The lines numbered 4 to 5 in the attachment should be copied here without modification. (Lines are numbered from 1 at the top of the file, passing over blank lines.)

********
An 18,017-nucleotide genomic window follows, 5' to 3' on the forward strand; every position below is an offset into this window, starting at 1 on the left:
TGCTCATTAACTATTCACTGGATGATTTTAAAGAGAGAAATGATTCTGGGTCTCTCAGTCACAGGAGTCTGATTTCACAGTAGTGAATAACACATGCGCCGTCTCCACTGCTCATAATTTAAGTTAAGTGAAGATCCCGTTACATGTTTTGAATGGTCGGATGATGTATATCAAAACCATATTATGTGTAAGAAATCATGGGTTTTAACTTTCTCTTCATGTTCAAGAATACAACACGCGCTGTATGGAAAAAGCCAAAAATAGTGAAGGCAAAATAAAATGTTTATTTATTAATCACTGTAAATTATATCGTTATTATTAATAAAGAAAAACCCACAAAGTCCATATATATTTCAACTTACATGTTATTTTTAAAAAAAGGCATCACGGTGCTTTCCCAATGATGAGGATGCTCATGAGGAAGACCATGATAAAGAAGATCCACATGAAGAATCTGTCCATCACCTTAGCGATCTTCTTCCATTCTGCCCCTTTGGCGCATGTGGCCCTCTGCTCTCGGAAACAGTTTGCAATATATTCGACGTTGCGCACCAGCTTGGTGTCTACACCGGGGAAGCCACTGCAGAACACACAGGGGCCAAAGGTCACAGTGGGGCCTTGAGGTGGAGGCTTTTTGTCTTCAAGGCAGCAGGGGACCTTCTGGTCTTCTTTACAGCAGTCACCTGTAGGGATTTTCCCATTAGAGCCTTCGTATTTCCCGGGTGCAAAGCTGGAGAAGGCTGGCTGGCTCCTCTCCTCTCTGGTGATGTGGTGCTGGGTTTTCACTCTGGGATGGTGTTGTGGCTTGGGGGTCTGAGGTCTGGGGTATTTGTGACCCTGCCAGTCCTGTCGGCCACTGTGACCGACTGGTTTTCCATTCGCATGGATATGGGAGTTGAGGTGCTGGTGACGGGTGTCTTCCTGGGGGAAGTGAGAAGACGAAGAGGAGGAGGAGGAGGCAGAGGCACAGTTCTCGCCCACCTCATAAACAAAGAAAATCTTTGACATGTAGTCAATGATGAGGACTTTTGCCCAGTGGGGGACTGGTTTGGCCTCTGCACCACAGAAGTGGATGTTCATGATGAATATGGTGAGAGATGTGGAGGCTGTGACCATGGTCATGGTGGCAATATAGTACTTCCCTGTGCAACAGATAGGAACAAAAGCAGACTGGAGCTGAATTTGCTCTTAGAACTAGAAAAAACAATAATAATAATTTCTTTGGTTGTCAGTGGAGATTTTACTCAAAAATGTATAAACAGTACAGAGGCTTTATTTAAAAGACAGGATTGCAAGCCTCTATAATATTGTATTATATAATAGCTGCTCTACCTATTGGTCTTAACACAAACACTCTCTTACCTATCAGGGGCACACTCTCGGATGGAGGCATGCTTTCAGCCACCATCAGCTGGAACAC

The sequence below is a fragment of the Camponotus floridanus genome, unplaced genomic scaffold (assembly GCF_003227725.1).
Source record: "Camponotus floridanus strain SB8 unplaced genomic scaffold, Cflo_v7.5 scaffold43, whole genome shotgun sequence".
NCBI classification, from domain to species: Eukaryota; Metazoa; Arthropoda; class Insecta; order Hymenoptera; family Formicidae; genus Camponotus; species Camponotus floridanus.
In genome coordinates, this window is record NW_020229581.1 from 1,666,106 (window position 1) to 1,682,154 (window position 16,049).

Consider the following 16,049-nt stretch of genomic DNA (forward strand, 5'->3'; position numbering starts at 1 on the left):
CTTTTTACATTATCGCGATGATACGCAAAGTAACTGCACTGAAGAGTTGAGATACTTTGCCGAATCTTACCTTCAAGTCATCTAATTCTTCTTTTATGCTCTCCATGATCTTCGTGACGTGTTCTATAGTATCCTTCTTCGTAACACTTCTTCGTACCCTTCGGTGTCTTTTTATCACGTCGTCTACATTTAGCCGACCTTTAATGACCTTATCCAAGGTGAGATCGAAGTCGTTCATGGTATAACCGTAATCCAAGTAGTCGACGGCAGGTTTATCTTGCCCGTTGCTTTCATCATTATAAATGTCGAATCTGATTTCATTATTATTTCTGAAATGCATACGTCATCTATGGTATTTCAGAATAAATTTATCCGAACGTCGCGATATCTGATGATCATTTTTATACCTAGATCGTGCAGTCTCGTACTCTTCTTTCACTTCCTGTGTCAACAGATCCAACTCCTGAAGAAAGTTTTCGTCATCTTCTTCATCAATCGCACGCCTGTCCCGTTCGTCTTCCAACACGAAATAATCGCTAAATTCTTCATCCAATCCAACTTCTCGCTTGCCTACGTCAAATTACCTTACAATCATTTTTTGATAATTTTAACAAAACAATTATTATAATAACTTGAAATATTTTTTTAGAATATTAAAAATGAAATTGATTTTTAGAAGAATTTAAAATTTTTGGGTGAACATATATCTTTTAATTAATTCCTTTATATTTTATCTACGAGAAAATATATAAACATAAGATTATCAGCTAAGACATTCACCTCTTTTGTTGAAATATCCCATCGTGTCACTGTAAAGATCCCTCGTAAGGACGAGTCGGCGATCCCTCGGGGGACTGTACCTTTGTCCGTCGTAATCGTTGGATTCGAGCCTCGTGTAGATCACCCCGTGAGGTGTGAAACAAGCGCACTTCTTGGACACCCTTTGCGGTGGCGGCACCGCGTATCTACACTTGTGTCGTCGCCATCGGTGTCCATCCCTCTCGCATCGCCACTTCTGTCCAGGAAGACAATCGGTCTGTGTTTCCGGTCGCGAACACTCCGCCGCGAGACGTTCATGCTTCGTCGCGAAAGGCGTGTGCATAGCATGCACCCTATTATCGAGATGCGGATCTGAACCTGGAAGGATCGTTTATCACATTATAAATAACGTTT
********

Source record: "Camponotus floridanus strain SB8 unplaced genomic scaffold, Cflo_v7.5 scaffold43, whole genome shotgun sequence".
NCBI classification, from domain to species: Eukaryota; Metazoa; Arthropoda; class Insecta; order Hymenoptera; family Formicidae; genus Camponotus; species Camponotus floridanus.